The Dutchman came to Westfalenstadion after upper management pushed Thomas Tuchel out over the summer, and while he won seven of his first eight league matches in charge by a total goal differential of 21-2, things have come crashing down. The black & yellow have lost three in a row Bundesliga matches and four of their last five across all competitions, with their only win in that span coming over third-tier Magdenburg.

With fans feeling helpless over the departure of the wildly successful Tuchel that came as a result of a falling out between the German and his superiors, Bosz would always be on a short leash. He inherited a flawed squad, yet one that had achieved much under his predecessor, and immediate failures would naturally be lumped on the new man.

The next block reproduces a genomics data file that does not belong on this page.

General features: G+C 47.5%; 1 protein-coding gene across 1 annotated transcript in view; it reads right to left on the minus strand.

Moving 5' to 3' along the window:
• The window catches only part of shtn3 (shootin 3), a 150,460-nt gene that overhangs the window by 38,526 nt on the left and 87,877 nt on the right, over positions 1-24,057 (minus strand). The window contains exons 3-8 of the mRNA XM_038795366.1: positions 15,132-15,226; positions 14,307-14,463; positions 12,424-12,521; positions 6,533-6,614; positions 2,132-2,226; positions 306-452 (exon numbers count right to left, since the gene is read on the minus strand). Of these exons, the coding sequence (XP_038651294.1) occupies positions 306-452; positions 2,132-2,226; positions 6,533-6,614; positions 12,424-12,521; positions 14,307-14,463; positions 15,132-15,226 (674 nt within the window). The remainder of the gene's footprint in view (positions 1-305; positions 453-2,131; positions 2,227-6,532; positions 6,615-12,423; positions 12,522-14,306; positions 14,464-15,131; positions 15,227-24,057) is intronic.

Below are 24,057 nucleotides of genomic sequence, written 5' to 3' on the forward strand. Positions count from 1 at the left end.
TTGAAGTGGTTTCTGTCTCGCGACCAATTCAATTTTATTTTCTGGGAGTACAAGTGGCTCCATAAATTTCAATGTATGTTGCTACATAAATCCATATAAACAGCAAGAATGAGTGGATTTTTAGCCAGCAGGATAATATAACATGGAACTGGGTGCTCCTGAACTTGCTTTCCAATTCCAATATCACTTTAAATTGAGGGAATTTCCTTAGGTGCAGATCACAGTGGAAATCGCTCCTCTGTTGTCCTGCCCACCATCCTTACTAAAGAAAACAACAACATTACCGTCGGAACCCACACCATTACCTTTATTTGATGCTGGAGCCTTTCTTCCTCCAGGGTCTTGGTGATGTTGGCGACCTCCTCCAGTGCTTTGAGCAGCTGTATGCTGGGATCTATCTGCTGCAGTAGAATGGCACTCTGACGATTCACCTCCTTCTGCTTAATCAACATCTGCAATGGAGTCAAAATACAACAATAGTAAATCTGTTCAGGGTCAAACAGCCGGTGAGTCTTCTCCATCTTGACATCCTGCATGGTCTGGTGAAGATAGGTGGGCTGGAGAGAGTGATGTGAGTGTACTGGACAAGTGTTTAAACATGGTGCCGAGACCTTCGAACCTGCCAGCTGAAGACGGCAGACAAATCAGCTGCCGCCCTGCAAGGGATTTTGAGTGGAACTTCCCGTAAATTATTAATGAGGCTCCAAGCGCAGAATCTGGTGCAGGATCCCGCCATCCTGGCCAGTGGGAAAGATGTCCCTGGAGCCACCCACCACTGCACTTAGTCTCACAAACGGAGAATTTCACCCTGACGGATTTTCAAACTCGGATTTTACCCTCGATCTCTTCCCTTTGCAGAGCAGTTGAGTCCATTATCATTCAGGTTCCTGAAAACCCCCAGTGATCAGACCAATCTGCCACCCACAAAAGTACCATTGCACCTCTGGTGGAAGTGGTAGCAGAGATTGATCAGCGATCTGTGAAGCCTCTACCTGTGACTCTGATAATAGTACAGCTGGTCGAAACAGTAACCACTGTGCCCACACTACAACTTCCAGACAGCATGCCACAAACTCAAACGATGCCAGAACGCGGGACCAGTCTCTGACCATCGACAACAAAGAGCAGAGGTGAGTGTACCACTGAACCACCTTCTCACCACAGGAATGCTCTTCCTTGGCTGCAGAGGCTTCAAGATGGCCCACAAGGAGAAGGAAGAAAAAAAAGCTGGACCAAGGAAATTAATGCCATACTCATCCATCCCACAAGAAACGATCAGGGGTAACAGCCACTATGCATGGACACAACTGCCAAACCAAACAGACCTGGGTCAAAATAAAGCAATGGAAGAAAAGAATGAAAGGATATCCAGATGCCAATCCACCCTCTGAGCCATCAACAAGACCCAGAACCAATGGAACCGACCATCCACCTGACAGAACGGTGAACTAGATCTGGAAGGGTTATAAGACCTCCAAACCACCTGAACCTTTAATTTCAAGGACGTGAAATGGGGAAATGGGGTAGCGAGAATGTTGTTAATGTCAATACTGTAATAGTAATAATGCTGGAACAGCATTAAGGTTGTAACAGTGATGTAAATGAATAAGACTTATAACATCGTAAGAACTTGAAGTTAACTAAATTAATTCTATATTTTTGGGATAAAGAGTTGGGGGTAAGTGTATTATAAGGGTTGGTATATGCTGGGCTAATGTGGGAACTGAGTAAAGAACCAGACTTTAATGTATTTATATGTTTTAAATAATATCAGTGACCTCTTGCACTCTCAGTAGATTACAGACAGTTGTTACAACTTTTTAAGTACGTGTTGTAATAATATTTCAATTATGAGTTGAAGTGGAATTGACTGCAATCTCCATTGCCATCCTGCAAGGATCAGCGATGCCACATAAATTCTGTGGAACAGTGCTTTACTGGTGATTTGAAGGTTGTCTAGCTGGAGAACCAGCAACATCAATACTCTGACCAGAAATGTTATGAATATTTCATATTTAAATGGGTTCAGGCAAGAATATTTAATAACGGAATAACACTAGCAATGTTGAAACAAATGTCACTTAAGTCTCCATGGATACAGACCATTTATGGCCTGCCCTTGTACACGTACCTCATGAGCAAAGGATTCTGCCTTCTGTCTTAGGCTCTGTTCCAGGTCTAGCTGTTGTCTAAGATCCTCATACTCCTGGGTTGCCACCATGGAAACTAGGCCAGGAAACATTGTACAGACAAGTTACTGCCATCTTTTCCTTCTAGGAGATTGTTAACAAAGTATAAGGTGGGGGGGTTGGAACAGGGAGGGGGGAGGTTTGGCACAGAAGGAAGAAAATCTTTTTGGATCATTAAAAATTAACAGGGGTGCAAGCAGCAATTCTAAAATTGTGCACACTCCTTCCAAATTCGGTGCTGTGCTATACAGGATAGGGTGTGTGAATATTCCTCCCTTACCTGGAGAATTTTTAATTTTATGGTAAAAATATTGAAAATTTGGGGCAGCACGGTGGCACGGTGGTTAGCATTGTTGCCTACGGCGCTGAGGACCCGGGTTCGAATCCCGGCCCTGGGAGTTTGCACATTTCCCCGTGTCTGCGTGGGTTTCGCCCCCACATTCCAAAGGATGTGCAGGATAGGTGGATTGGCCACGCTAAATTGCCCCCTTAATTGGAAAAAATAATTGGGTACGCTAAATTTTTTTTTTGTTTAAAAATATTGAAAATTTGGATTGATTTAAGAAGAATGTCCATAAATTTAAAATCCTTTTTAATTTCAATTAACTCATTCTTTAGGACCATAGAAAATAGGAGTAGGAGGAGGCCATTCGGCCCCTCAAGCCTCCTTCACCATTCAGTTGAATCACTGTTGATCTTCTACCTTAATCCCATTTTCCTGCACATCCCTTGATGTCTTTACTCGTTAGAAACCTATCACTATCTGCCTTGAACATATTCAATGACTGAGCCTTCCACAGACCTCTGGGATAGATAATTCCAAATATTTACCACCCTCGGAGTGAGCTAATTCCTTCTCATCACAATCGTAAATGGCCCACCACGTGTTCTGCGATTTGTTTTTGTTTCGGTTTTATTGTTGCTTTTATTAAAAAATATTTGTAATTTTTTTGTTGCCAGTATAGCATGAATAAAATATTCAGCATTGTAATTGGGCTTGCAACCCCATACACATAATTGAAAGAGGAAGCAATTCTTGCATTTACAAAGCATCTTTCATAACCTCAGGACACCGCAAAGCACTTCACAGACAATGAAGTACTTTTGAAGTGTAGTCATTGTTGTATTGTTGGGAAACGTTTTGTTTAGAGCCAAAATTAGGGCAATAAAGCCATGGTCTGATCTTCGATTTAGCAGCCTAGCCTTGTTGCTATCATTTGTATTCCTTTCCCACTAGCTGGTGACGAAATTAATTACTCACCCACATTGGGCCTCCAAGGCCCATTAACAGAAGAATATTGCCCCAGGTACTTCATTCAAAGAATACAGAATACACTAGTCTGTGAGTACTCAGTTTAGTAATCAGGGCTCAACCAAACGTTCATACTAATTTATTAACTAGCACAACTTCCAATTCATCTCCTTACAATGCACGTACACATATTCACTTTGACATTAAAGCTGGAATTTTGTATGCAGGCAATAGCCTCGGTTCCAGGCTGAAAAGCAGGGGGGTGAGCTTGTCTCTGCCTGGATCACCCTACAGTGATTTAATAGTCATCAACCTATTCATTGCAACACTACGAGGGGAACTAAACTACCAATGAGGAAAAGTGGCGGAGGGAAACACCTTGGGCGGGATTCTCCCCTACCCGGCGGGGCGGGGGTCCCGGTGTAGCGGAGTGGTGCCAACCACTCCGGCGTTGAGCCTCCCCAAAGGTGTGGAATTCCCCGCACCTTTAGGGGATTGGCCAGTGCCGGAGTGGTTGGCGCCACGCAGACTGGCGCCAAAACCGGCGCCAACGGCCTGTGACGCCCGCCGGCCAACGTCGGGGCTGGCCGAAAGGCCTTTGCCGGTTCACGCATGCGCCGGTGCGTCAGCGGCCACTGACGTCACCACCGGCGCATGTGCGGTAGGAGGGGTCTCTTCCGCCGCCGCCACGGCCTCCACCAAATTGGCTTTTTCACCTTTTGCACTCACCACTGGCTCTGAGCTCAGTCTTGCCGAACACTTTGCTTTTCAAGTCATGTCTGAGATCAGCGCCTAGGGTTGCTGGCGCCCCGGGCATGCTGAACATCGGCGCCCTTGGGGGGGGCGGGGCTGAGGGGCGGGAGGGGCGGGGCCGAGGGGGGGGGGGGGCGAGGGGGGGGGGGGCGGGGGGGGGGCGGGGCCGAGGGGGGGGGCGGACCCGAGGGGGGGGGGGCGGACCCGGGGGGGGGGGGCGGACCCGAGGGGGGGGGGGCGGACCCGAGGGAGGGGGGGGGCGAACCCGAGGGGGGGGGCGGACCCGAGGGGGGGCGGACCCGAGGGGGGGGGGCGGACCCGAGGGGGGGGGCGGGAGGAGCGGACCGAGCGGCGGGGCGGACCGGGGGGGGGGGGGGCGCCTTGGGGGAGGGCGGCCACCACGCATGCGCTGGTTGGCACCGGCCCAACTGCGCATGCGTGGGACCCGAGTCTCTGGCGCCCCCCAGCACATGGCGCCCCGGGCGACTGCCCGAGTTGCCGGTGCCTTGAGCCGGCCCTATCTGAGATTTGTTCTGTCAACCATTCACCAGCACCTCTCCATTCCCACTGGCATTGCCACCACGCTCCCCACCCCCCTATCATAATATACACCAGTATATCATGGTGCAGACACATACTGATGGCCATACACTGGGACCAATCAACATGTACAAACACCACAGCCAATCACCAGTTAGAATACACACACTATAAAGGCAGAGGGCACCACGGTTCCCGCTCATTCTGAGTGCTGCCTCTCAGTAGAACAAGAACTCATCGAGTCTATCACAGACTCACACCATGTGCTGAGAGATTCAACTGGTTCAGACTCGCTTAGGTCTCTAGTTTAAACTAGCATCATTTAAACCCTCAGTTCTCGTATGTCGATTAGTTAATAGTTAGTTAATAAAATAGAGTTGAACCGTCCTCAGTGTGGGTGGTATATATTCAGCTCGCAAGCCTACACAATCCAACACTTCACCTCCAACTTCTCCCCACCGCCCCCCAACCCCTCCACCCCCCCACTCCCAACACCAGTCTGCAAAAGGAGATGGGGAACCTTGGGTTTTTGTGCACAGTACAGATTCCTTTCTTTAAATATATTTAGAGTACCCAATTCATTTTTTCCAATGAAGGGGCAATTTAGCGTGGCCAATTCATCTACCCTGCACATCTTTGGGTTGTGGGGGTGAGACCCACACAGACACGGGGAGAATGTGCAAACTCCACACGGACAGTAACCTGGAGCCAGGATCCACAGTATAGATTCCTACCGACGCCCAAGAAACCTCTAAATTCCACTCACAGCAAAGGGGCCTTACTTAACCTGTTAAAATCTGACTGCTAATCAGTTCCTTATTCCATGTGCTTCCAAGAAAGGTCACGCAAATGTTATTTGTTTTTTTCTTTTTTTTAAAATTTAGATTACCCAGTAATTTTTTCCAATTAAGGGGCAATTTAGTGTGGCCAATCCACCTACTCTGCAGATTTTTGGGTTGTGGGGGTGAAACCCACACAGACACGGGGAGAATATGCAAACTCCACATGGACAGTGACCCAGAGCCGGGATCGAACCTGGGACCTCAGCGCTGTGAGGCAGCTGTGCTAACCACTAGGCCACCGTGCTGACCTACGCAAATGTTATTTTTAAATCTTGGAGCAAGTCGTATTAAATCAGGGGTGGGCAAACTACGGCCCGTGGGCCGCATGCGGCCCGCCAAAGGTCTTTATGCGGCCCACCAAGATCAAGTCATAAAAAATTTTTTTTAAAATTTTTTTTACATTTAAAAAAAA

The most recent defeat, a 2-1 falter at Stuttgart, was a microcosm of Dortmund’s recent failures. The team conceded a comically poor goal five minutes into the match, worked hard to equalize just before the halftime break, and conceded again just after returning to the pitch. They controlled much of the match, but largely failed to capitalize.

The head man summed it up pretty well. “The defeat really hurts,” Bosz proclaimed after the final whistle. “We came here to win, so we’re very disappointed. When you see the goals we conceded, it borders on the ridiculous. It hurts because we actually put in a relatively good performance in the first half. The team performed well after conceding the early goal, only the final ball was lacking. The second half wasn’t as good. We need to keep going, we won’t give up.”